You Don’t Own Me

Photo by Lucas Pezeta on

I cannot tell you how much I resent all the emissaries that keep showing up at my door—at all hours—demanding that I swear allegiance to this Queen or that Queen—RIGHT NOW! Queen of Summer. Queen of Winter. What do I care? They are of the Land. I am of the Water. Their business is none of my own.
I have had to abandon my home, the home of my mother’s mother’s people, in order to avoid these emissaries and their nasty tactics and egregious demands. I must have some semblance of Peace in my life. I am a solitary thing. I prefer to stay that way.

I decided to seek out the old breeding grounds that my mother had told me existed long before she was born….a place that had been abandoned long before her mother had been born. Too much human interference back in those days, before the humans went away. They left havoc, pollution, and noise wherever they went. Perhaps now, after so many years, it would be safe to return there.

It took days of swimming, traveling, floating, drifting, but at last, I did arrive at the old breeding grounds. There was no trace of my own kind; it had been too long ago since one of us had been to this place, much less used it for its intended purpose. I nosed around, seeking out predators, searching for prey. I needed to make sure I could protect myself from enemies, but I also needed to ensure my ability to eat. I had to be able to survive here.

In the end, I noted predators, prey, and vegetation, plus I felt…at home. There was a peace to be had here. I swam down, far down, until I discovered the entrance to the lairs that had housed my kind when they were here. A perfect hiding place. Those Queens could send any of their people, but none of them could reach me this far out to sea, nestled this deep within the bosom of the ocean. I was safe.

Until there came a day, many moons after my arrival when I heard a tiny wheezy sort of noise. One that I had once associated with humankind. My father had once played me recordings of such things. Humans were not supposed to exist on this planet any longer. It had been a hundred years, at least. And yet, as I rose forth to survey the noise, I saw what appeared to be a thin-framed, short creature. Two legs. Two arms. Hairy all over his head. He wore tattered clothing that fit him ill. He made strange noises under his breath as if always talking to himself. I kept beneath the surface, simply staring, fascinated.

He leapt from his little boat onto the rocky outcrop where the seabirds nested. He tore birds out of their nests by the throat, plucking up eggs as he came to them, throwing the parent birds aside as if they were debris. He stuffed the eggs in a bag draped over his shoulder. Once he was done, he bounced back into his boat, muttering and stammering to himself again. He sounded quite satisfied with his haul.

Now, I am not averse to bird eggs when the opportunity arises, but I would never steal so callously from these creatures. This human-thing made me angry. I flipped my tail, causing waves to thump against his boat. He grumbled and pulled his ropes closer to him, pushing his engine to growl harder. I guess he wanted to go faster, but his boat was not able to do so.

The whispers began from the back of my skull. My Gran, my great-grandmother, used to tell me stories from the days of humans. She had told me of our kind and how we could ensnare such creatures and bend them to our will. She told me many stories. Some of our kind had kept their humans as pets until they eventually wore out. Usually, they were merely food.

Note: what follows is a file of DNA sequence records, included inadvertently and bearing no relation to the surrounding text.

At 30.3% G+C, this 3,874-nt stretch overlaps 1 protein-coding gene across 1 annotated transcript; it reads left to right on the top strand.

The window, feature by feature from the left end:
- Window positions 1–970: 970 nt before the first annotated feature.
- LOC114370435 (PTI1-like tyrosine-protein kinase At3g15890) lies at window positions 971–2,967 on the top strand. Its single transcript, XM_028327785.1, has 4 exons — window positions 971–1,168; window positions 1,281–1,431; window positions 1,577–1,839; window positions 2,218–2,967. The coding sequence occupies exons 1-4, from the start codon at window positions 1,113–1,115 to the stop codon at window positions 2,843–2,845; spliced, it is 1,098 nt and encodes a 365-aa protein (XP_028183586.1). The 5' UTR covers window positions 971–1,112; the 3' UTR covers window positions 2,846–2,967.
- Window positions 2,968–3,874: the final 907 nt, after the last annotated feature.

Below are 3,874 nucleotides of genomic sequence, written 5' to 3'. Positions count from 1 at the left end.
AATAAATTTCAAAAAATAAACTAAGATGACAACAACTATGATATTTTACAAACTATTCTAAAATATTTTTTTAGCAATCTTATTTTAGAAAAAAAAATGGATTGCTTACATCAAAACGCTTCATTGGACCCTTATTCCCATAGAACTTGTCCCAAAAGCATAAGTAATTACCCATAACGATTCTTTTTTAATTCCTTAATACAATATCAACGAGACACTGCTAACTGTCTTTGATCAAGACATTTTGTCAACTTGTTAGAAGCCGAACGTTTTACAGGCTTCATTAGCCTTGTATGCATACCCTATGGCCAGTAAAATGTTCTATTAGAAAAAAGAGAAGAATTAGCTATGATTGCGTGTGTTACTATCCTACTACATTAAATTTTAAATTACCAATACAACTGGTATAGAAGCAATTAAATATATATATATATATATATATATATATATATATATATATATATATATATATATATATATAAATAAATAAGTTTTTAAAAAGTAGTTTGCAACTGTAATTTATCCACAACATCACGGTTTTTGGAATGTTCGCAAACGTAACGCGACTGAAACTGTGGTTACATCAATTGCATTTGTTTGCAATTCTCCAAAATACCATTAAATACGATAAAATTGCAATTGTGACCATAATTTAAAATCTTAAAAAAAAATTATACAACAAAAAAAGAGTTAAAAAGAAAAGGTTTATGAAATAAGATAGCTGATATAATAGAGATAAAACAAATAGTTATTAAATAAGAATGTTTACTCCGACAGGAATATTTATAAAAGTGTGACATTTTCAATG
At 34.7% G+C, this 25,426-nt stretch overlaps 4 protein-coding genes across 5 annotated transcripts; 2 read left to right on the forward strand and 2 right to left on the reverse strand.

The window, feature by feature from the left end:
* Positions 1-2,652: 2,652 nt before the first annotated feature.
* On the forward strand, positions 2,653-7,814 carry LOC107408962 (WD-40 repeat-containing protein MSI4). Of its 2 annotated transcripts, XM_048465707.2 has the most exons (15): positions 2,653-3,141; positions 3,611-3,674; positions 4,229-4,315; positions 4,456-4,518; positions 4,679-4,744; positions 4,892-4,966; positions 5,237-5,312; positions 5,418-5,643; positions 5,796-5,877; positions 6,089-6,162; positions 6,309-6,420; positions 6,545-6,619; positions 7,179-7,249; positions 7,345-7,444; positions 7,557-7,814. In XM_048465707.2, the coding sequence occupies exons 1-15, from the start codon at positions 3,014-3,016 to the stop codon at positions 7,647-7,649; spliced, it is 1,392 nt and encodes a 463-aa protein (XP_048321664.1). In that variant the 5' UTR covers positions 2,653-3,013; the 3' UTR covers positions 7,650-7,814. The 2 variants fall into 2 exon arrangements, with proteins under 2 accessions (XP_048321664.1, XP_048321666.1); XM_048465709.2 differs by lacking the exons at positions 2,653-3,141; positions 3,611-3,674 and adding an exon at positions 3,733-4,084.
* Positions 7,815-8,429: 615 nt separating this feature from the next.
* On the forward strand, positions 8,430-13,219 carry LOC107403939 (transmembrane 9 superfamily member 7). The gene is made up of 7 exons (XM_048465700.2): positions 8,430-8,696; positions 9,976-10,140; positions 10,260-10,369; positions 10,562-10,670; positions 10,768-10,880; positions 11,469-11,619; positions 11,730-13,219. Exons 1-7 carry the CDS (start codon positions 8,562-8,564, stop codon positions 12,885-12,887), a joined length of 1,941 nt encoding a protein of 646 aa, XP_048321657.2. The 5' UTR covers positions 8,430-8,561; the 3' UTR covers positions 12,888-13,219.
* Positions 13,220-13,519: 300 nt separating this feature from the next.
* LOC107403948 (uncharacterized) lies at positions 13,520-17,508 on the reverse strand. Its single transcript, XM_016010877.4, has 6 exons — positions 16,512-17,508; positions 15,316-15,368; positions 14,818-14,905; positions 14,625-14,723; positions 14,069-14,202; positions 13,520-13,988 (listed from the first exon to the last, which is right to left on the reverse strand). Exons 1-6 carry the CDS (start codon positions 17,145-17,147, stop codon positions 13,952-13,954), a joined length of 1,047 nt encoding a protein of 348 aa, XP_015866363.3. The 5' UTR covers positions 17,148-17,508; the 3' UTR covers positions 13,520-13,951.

I found the scent of this one too foul, but in my armored heart, I felt pity for the martyred mother and father birds this thing had treated so shamefully. I felt the need to avenge them…

I pushed myself up above the surface of the water and began the Call that Gran had carefully taught me so long ago. I spread my fins wide, sweeping over the surface, allowing my pheromones to coat the top of the water. It took only seconds for the creature to turn around and stare at me.

I do not know what he saw. Gran told me these man-things would see whatever it was they wanted to see when they looked at us. The creature’s eyes grew huge. A strange looked covered his face. Water dribbled from his open gaping mouth. I shuddered in disgust but maintained my ruse.

The man-thing hopped into the water as if he were hopping up onto the land to steal the birds’ eggs once again. He plunged into my waters. I struck quickly, without mercy. I tore him frantically to shreds. Blood flooded out, drawing the attention of the bigger predators. I allowed them to feed, stroking their quivering sides as they did. I would not eat this flesh. I could not bring myself to it. The predators fed well; then the bottom feeders came to finish off the scraps. Such is the way of life here.

I went looking for the eggs. Perhaps I would eat them. Perhaps I would return them to their parents. I had yet to decide. Alas, it was to no avail. I could not hear the tinny engine. The boat had vanished. Perhaps a much larger predator than I had been aware of had helped itself to that tidbit. Ahh, well.

As I curled up in a dusty corner of the abandoned lairs, it struck me that if I had the Power to do this to a human, a Land-dweller—perhaps it would work on others who come from the Land. I was missing my own home. Even if the Power proved ineffective on some creatures, I had proven to be strong, cruel, and relentless in my time out here.

I made up my mind to return to my own home. The next emissary who showed up at my door was in for a drastic surprise. I hope there are plenty of meat-eaters at home still because I wouldn’t eat those creatures any more than I would a human.